The art of being Tuareg: Sahara nomads in a modern world

The Tuareg, who once controlled the caravan trade routes across the Sahara, are semi nomadic, pastoralist people of North-African Berber origin. The actual total population of Tuaregs amounts to approximately 5,2 million. The Tuareg have been predominantly Muslim since the 16th century. They combine Sunni Islam (specifically the Maliki Madhhab, popular in North and West Africa) with certain pre-Islamic animistic beliefs, including spirits of nature (Kel Asuf) and such syncretic beliefs as divination through means of the Qur’an.

The Tuareg adopted camel nomadism along with its distinctive form of social organization from camel-herding Arabs about two thousand years ago, when the camel was introduced to the Sahara from Arabia. They are grouped into independent federations and live in Southern Algeria, Southwestern Libya, Mali and Niger and in fewer numbers in Burkina Faso, Nigeria and Southern Morocco. Although the Tuareg are minorities in the countries they presently inhabit, their cultural unity is far-reaching.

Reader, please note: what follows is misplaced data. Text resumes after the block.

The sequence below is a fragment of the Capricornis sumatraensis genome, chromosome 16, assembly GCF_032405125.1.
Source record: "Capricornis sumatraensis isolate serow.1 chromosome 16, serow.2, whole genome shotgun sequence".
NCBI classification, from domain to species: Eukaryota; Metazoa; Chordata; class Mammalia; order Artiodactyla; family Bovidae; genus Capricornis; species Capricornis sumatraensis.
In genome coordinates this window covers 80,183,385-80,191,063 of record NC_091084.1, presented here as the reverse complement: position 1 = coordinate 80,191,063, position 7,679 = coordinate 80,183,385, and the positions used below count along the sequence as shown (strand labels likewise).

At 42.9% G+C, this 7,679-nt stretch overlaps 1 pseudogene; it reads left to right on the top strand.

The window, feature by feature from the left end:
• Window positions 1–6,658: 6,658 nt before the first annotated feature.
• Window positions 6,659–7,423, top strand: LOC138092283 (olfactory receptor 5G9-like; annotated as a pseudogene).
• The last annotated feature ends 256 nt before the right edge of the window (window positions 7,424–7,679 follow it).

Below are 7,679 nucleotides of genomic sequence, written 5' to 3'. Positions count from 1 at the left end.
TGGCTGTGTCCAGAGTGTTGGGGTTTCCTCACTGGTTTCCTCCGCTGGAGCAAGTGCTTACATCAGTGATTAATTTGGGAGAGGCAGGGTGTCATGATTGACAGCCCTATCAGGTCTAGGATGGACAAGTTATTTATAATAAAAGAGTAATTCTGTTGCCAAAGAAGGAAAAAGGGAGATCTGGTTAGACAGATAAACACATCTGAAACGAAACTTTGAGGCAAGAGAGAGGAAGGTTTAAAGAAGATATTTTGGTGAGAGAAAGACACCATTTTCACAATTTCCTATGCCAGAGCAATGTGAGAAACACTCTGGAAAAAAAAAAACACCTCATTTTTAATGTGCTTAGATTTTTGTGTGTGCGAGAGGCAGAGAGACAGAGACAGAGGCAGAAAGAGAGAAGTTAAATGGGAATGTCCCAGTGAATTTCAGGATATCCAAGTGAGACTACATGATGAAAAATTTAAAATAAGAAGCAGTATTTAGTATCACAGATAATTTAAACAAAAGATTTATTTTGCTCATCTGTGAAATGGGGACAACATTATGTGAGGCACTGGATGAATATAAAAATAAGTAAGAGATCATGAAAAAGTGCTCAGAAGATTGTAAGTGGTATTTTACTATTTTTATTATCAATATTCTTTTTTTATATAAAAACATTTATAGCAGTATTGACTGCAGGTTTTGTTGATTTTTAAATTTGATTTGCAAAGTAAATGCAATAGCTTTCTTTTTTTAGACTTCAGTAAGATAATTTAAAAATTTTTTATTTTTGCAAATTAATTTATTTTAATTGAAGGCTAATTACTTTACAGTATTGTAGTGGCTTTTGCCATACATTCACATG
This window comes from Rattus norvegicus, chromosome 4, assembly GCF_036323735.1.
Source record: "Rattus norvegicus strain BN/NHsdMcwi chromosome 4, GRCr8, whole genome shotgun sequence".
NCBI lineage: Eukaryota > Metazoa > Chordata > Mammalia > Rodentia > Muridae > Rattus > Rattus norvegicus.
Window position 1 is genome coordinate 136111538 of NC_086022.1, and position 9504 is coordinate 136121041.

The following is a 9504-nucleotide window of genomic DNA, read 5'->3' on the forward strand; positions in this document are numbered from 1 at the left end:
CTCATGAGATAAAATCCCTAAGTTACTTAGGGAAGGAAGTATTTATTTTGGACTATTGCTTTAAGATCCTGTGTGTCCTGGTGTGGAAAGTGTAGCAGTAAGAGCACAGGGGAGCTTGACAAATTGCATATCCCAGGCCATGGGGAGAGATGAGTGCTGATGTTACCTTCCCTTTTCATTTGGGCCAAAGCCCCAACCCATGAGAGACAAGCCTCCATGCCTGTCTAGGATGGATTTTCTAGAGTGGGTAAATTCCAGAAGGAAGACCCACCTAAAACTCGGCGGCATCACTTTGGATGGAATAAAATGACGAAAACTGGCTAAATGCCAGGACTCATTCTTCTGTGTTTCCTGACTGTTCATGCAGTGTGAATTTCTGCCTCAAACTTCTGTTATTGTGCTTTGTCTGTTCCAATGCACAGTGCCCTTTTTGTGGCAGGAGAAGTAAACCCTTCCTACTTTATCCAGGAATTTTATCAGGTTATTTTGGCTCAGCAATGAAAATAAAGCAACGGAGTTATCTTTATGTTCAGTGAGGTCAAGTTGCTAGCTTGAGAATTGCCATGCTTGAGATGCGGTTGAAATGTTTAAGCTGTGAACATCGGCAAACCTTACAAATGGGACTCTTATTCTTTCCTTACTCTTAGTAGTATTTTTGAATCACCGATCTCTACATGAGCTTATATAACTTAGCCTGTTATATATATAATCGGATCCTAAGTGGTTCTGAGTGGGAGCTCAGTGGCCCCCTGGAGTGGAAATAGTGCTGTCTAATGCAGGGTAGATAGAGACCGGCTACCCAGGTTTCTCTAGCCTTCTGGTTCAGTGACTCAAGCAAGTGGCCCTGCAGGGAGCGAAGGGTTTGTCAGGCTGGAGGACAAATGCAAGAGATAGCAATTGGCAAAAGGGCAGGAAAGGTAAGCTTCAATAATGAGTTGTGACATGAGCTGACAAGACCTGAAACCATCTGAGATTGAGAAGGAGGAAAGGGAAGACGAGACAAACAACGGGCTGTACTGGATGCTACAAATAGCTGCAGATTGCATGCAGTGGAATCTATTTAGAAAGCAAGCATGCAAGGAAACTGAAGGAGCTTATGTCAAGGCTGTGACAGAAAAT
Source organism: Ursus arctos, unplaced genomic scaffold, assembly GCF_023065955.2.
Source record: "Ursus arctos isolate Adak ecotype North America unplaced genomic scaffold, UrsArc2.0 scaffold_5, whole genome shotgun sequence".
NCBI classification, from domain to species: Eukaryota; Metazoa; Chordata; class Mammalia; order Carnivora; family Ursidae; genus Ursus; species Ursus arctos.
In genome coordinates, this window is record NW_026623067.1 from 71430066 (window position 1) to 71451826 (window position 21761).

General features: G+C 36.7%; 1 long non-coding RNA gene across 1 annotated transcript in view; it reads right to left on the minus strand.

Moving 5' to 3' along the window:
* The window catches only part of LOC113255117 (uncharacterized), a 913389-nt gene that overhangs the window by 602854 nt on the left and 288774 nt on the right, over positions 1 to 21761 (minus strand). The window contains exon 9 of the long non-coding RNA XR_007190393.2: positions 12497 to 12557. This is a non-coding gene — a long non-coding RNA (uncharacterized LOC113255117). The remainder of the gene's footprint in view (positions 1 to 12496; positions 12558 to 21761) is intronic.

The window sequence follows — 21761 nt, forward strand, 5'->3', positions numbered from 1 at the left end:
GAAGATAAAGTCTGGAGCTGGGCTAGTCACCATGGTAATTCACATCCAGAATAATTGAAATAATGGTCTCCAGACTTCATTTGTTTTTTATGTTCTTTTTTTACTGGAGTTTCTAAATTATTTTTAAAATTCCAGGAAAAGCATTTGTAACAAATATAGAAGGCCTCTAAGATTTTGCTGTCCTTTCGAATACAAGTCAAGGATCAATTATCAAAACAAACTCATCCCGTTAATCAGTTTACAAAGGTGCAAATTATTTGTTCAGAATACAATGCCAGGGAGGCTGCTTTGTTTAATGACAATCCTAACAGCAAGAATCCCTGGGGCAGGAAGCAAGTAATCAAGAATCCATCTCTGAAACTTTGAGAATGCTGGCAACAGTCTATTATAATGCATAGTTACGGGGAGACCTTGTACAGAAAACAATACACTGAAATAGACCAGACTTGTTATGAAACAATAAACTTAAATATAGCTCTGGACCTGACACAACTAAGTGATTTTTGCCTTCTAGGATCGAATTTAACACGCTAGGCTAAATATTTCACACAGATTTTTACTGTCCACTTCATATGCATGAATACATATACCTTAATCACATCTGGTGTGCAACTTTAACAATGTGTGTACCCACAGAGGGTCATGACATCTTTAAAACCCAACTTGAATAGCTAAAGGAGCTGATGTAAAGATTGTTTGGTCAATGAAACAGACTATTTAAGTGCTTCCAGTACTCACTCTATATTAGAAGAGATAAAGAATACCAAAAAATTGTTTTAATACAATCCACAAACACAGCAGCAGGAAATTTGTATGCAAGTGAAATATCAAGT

Tuareg society is stratified and includes a noble class, tributary groups, and marginal classes made up by religious leaders and artist/smiths called ‘inadan.’ Their economy is based on breeding livestock, agriculture and trade. They speak Tamasheq, a language related to other North-African nomadic peoples, as well as French, and they read and write using a script called ’Tifinar’, which is related to ancient Libya. They are sometimes referred to as “people of the veil” or “the blue people of the Sahara” in reference to the indigo turbans worn by men, which stain their skin and define their identity.

The twentieth century saw profound changes in the Tuareg way of life: the end of French colonial rule and the creation of new countries with established borders; devastating, repeated droughts that decimated herds of livestock; and political marginalization and rebellions. Their social organization and economy have been substantially transformed, and today most Tuareg have given up their nomadic lifestyle, settling instead in villages and towns.


1 Response to “The art of being Tuareg: Sahara nomads in a modern world”

  1. April 1, 2011 at 1:51 am

    Fantastic blues in the last two photos–the vibrant blues against the sand.

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